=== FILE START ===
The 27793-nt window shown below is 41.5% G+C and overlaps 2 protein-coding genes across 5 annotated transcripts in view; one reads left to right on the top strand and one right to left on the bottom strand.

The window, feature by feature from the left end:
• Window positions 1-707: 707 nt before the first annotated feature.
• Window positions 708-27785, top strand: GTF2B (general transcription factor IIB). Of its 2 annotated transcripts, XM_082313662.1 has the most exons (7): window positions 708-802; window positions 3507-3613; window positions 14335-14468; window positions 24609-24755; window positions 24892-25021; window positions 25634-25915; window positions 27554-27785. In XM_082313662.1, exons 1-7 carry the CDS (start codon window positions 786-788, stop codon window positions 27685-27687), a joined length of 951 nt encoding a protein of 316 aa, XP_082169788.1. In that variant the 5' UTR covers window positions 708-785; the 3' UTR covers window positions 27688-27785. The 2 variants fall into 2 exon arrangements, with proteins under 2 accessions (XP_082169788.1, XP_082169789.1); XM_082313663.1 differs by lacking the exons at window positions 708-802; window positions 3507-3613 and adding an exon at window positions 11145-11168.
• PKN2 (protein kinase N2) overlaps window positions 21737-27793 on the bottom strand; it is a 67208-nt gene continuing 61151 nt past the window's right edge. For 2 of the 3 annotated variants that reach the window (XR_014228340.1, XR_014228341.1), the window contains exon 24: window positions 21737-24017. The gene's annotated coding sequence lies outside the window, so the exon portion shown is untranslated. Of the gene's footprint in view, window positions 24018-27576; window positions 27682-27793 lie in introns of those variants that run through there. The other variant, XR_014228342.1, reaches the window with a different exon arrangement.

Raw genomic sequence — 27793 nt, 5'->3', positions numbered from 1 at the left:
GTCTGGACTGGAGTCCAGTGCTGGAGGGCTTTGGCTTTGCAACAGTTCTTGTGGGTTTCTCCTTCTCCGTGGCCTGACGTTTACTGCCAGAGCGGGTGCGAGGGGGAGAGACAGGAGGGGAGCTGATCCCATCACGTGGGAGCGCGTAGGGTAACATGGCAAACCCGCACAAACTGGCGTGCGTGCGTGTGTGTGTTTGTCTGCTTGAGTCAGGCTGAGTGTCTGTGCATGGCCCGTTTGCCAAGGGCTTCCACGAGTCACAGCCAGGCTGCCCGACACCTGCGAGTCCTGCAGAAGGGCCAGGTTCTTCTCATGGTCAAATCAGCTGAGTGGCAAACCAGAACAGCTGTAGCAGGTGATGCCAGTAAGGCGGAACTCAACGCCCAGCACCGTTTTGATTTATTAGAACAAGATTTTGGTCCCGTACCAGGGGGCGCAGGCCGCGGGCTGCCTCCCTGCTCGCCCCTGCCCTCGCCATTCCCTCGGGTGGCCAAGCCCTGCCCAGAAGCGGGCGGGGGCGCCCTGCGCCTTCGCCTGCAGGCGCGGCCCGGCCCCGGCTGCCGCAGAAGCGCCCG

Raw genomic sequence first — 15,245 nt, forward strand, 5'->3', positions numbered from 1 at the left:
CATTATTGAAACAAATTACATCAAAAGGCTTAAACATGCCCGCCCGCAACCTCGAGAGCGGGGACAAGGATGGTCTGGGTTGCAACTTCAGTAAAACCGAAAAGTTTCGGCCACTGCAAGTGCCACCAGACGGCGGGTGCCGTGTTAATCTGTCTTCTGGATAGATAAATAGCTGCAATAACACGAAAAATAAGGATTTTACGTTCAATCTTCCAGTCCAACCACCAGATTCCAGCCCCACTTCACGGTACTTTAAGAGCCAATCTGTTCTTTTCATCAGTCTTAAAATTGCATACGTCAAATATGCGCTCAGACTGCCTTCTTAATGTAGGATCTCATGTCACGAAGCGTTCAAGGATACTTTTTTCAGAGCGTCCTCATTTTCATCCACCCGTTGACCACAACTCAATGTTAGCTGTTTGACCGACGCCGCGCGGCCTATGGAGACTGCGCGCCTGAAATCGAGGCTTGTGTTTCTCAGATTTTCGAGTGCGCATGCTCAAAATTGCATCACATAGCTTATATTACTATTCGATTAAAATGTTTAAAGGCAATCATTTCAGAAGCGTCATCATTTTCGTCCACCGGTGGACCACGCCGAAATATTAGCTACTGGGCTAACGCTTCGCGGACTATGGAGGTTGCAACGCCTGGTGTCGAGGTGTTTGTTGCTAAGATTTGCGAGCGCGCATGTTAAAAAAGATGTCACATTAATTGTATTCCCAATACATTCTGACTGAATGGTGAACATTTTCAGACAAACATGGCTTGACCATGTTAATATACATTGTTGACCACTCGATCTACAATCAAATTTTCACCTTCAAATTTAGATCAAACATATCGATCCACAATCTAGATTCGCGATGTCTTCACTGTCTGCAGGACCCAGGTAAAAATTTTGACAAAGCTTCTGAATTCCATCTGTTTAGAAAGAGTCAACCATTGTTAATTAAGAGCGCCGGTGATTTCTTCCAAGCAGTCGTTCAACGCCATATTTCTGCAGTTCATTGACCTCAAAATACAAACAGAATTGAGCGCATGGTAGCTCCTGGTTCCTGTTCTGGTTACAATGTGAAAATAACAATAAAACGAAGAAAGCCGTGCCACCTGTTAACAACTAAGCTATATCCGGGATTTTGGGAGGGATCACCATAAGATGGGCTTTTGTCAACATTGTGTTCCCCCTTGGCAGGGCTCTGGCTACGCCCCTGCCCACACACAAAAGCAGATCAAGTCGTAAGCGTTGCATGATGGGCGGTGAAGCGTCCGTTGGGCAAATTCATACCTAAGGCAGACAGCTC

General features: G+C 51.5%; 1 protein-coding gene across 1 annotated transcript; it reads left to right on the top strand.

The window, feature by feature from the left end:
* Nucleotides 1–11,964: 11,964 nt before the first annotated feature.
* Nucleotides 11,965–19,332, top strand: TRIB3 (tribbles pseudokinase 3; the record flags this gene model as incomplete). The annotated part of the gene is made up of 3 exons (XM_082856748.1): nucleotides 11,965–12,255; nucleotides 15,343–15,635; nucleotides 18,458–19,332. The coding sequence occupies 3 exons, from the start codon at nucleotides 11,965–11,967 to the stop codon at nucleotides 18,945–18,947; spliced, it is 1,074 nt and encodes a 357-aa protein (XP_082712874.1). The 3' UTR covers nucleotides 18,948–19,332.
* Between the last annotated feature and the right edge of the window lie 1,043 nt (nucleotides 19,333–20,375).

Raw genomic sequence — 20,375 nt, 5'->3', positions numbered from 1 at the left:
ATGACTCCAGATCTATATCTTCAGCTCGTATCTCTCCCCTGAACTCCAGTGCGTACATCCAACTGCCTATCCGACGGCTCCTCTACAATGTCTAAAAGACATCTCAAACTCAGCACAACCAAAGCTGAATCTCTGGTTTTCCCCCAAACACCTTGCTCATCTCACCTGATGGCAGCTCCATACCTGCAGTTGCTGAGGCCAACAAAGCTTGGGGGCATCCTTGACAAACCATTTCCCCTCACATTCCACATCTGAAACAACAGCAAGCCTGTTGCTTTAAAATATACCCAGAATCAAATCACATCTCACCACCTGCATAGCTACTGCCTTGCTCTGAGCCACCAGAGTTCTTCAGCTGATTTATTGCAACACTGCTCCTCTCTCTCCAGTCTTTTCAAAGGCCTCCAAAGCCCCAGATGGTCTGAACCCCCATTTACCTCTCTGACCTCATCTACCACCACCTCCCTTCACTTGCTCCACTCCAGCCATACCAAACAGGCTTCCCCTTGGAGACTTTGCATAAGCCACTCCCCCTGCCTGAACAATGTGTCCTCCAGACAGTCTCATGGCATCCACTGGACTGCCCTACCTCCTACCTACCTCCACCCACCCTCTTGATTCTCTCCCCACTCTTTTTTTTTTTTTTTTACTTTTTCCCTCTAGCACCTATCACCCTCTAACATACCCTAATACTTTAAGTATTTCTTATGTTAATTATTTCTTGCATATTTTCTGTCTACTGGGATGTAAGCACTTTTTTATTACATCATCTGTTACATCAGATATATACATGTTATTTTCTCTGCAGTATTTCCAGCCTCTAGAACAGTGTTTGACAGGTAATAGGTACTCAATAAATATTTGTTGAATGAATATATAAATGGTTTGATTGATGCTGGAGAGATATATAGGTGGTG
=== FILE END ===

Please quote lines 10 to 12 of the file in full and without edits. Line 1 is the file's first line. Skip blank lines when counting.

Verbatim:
General features: G+C 51.5%; 1 protein-coding gene across 1 annotated transcript; it reads left to right on the top strand.

The window, feature by feature from the left end:
* Nucleotides 1–11,964: 11,964 nt before the first annotated feature.